Fifteen million. Or perhaps 20. Nobody was certain, but when €5m can be bandied about in terms of ‘give or take’, you quickly get the idea of the value and rarity of a car.
The car in point was the BMW 328 Berlin-Rome Touring Roadster, and I was about to drive it in a hailstorm for two hours, in preparation for taking part in the Mille Miglia rally in Italy.
Intimidating? You bet. No matter how many times carefree colleagues reminded me that all the value was in the chassis number rather than the actual metalwork, I couldn’t shake off my unease. The supposedly comforting suggestion from one BMW man that “the only way you’ll cost us €20m is by writing the car off – in which case you won’t be around to worry about it” did little to help.
Built in 1940 by coachbuilder Carrozzeria Touring, it was one of three 328s streamlined to take part in the Berlin to Rome race of 1941, an event subsequently cancelled for obvious historical reasons.
Powered by a 1971cc straight six engine linked to a four-speed gearbox, it has around 120bhp at 5500rpm and weighs just 700kg.
Top speed is rated at 120mph or so, while stopping power comes from a combination of drum brakes and ventilated anchor plates. Oh, and you’ll note the absence of any seatbelts and rollover protection, never mind anything resembling a roll cage or crash structure.
Even in that hailstorm, my face stinging from the force of the ice pounding my skin, I discovered that the car was fast, nimble and a little tail-happy.
In fact – and possibly helped by the fact that the staff of BMW’s Classic division have a reputation for being the master craftsmen of the tens of thousands of engineers working in Munich – it was quite easy to drive, revving cleanly from low down to the redline and riding and handling with a smoothness and directness that defied its age. Only the brakes required any real recalibration of my brain, being about half as effective as those of a modern car.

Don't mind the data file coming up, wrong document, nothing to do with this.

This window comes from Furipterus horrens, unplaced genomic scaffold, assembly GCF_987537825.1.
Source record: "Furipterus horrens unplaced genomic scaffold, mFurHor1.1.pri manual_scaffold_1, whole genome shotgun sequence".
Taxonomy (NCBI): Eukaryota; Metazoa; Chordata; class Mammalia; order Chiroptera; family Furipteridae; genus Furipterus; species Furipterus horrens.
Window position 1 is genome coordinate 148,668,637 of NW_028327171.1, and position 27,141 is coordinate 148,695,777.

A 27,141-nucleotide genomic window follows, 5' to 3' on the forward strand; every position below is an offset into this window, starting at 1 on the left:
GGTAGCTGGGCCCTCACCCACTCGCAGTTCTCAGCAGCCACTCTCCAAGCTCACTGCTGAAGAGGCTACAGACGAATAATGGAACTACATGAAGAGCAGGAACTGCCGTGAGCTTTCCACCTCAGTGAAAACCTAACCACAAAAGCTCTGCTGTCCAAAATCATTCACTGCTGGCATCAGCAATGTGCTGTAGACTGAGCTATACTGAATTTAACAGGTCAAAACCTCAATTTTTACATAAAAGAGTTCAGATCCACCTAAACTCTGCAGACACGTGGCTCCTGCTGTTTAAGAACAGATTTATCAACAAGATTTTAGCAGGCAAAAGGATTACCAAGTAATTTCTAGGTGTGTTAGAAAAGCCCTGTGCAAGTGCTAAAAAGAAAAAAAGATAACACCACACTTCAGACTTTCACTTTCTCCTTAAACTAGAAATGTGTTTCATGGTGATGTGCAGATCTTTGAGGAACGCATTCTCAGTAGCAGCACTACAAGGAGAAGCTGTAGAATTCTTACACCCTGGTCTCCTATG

But I was never going to approach the event with any confidence; to do so would have been tempting fate. Just over a week after my first acquaintance with the car, waiting in the holding area for the start at the incredible Mille Miglia museum in Brescia with the team and my team-mate Ian Robertson, BMW’s board member in charge of sales and marketing, I slipped away and felt more than a little bit sick.
Piled on top of the sense of the responsibility to the car and Ian, there was the pressure of following the road book, getting the time cards stamped at the 33 set locations and programming and using the on-board trip computer that was required to complete the 84 regularity and average speed tests around the route.
While Ian and I shared the on-road driving, we opted for a consistent strategy in the regularity tests, with him at the wheel and me calling out whether he needed to speed up or slow down in order to hit the required target speed or time.